WaPo | I’m afraid that incidents such as those of the past several days will reinforce a view that violence is not only justified but appropriate. That such incidents will drive police and the communities they serve further apart, dampening any interest in reconciliation.
But I’m also optimistic. Even relationships that have been undermined by a long history of distrust and anger can be repaired. We have seen some remarkable progress in truly challenging situations, including police departments in Richmond, Calif., and Camden, N.J., just to name a few.
We can learn from those successes, and from successes outside the United States. In Northern Ireland, for example, police and the Irish Republican Army were in a state approaching open warfare for years before establishing a tentative, then more lasting, relationship in the late 1990s. More recently, U.S. military personnel put community policing principles into practice with great effect in counterinsurgency operations in Iraq and Afghanistan.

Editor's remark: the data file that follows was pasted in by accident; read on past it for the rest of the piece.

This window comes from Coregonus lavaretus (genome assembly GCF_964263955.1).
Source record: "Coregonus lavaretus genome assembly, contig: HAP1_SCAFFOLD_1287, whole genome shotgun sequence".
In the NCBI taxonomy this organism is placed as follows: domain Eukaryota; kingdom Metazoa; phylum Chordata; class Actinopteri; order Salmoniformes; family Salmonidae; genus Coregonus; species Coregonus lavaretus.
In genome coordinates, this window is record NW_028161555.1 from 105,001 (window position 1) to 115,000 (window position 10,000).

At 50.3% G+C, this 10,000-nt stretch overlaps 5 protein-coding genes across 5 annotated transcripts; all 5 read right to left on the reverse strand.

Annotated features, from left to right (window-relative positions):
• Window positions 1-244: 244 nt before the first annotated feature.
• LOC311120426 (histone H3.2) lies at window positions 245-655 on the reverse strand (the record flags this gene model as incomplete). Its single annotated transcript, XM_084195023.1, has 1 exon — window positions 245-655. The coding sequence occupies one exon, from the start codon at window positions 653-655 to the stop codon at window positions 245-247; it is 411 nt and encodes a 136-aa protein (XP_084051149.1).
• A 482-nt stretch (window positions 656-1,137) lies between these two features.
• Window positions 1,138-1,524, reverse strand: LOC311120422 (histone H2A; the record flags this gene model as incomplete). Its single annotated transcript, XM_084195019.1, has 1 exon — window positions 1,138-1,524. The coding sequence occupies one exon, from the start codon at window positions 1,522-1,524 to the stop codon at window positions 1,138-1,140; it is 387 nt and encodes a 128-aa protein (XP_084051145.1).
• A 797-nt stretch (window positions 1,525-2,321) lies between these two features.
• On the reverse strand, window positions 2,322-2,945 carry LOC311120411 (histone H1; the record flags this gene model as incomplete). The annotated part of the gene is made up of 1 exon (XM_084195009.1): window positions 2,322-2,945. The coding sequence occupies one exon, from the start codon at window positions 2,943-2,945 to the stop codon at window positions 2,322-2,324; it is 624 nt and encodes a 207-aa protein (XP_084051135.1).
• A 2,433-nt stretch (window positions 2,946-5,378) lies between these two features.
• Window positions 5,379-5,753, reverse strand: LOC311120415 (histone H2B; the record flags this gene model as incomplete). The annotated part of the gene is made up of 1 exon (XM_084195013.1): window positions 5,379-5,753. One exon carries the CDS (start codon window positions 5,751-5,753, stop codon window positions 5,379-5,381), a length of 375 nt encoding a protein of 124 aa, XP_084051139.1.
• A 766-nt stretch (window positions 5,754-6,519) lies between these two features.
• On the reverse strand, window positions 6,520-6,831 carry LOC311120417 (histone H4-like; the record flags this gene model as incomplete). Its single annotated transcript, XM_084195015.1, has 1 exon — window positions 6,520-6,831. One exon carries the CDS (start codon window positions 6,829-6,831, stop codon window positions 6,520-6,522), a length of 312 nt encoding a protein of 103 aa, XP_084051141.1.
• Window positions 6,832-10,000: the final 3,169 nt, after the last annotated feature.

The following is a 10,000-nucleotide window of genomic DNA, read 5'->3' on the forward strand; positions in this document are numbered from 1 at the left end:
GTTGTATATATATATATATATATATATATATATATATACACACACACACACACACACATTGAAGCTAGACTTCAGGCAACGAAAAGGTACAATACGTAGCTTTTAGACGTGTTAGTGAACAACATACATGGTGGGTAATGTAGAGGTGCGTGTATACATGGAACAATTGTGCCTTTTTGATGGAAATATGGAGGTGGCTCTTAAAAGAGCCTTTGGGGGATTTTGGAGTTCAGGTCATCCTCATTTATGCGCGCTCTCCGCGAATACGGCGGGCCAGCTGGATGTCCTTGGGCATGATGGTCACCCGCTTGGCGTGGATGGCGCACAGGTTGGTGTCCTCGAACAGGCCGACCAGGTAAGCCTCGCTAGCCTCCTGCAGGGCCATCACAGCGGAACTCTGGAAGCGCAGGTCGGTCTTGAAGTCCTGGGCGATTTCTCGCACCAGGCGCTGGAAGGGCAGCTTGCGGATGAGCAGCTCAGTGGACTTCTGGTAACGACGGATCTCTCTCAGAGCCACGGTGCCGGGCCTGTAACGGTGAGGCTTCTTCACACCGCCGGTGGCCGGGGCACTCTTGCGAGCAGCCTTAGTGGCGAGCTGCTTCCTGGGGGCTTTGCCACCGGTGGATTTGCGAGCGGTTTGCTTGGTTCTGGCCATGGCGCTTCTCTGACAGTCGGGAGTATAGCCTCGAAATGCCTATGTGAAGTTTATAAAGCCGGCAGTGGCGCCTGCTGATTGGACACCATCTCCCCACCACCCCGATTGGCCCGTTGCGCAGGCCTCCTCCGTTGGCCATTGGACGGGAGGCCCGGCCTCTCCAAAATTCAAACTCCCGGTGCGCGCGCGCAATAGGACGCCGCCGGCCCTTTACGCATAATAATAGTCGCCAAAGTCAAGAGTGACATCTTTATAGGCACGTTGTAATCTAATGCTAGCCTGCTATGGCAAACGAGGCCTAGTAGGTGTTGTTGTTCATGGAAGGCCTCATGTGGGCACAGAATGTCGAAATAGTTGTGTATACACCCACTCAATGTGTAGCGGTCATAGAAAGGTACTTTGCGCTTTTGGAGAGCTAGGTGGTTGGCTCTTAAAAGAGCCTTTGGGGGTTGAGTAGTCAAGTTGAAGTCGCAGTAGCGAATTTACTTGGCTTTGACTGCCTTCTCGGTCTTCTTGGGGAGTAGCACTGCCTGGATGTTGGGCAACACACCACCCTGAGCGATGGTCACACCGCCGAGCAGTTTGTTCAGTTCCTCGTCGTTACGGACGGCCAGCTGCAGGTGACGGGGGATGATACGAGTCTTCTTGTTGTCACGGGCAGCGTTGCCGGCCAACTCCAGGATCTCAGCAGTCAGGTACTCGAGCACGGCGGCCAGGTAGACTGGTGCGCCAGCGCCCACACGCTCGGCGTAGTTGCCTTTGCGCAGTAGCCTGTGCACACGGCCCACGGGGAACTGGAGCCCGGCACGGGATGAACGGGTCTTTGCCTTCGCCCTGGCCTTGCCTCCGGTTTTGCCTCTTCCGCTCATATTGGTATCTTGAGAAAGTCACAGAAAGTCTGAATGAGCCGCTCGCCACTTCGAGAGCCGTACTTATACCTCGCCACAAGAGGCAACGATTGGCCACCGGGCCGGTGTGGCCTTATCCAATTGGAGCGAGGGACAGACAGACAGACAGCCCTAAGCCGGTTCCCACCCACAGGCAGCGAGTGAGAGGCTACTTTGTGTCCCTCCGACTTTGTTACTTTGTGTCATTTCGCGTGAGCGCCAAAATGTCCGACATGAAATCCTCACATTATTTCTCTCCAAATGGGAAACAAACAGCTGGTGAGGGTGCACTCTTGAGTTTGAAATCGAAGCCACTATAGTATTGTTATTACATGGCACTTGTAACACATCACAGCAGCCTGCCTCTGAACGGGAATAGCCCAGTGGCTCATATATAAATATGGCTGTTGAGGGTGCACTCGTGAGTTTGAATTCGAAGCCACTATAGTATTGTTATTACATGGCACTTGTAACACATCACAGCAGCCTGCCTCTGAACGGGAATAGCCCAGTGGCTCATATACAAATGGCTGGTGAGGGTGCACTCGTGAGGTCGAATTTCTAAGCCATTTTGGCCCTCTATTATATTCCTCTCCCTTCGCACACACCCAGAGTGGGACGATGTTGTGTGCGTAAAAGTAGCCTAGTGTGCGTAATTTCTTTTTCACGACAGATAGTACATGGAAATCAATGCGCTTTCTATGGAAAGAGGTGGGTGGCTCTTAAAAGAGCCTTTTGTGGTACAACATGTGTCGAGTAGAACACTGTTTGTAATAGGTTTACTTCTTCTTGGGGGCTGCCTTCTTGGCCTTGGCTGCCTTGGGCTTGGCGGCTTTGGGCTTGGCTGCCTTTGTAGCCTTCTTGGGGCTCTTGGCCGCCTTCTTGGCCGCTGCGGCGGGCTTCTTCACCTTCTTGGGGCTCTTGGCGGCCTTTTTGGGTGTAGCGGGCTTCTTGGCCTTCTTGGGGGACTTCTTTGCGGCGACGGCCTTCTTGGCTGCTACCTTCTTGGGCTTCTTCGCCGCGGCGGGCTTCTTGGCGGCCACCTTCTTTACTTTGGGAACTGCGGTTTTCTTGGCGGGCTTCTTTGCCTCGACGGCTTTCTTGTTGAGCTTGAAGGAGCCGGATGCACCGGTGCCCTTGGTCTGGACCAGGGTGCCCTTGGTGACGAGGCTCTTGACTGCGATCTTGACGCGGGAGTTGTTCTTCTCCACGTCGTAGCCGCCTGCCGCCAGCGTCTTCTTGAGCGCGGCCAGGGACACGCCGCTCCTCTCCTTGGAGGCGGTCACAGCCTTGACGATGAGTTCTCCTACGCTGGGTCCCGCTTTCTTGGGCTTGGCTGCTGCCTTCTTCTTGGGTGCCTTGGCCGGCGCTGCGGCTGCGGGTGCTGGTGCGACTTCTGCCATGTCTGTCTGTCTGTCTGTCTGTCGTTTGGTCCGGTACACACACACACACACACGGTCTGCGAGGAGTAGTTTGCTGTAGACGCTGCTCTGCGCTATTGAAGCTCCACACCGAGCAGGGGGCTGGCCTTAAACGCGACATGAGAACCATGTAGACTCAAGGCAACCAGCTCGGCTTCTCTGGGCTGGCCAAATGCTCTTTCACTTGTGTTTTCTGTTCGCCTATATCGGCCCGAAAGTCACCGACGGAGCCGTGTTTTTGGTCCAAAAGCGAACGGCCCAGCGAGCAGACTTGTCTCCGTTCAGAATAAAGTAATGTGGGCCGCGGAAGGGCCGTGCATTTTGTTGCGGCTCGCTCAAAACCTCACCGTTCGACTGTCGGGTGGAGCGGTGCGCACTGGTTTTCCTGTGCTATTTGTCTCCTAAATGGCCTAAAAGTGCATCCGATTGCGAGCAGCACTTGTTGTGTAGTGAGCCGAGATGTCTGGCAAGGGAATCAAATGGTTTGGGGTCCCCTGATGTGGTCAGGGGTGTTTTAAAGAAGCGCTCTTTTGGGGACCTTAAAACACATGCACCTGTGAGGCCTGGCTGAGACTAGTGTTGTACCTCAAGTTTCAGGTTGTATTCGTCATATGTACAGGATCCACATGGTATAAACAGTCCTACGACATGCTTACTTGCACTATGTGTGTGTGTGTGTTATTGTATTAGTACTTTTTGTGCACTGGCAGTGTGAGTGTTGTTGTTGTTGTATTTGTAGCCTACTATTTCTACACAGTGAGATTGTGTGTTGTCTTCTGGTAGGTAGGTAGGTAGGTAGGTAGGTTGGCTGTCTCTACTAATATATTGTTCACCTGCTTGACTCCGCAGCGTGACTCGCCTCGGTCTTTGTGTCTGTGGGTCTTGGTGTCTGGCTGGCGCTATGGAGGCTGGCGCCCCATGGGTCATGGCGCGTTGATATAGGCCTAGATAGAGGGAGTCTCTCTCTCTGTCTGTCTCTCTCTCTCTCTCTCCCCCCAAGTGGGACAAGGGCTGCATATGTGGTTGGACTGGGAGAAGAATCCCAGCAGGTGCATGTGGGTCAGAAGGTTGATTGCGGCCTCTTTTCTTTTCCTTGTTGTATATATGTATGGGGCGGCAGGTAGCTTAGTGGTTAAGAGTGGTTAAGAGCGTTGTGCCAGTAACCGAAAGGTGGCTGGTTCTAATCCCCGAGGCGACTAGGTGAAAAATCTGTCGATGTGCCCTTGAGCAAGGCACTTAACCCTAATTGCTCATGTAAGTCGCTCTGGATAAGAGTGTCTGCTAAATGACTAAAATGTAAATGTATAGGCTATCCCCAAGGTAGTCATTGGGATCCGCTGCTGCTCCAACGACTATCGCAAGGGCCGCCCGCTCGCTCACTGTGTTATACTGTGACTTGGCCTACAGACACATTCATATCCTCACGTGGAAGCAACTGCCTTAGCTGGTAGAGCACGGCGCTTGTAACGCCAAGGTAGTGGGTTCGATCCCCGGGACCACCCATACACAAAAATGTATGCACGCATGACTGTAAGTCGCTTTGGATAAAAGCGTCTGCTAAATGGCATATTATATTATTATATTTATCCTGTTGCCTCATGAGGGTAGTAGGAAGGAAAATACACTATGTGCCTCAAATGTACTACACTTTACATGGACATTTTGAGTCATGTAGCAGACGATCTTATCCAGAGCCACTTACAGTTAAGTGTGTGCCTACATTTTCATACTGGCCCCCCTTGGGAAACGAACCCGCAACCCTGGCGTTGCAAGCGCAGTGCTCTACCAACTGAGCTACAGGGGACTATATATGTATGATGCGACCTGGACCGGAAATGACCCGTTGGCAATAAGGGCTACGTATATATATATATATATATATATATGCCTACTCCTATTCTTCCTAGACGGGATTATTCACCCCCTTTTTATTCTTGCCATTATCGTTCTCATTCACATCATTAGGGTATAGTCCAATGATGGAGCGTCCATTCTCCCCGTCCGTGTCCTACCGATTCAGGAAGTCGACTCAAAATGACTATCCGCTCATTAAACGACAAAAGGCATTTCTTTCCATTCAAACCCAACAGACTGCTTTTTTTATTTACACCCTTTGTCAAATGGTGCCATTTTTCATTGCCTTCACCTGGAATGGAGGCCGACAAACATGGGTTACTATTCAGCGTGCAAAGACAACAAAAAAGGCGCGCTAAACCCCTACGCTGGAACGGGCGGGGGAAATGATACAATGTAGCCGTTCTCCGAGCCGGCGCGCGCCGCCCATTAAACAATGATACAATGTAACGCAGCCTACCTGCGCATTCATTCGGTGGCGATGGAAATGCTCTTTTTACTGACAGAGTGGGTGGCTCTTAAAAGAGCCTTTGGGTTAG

If positive relationships can be established or repaired in those environments, surely we can do the same in the context of domestic policing. Surely we must.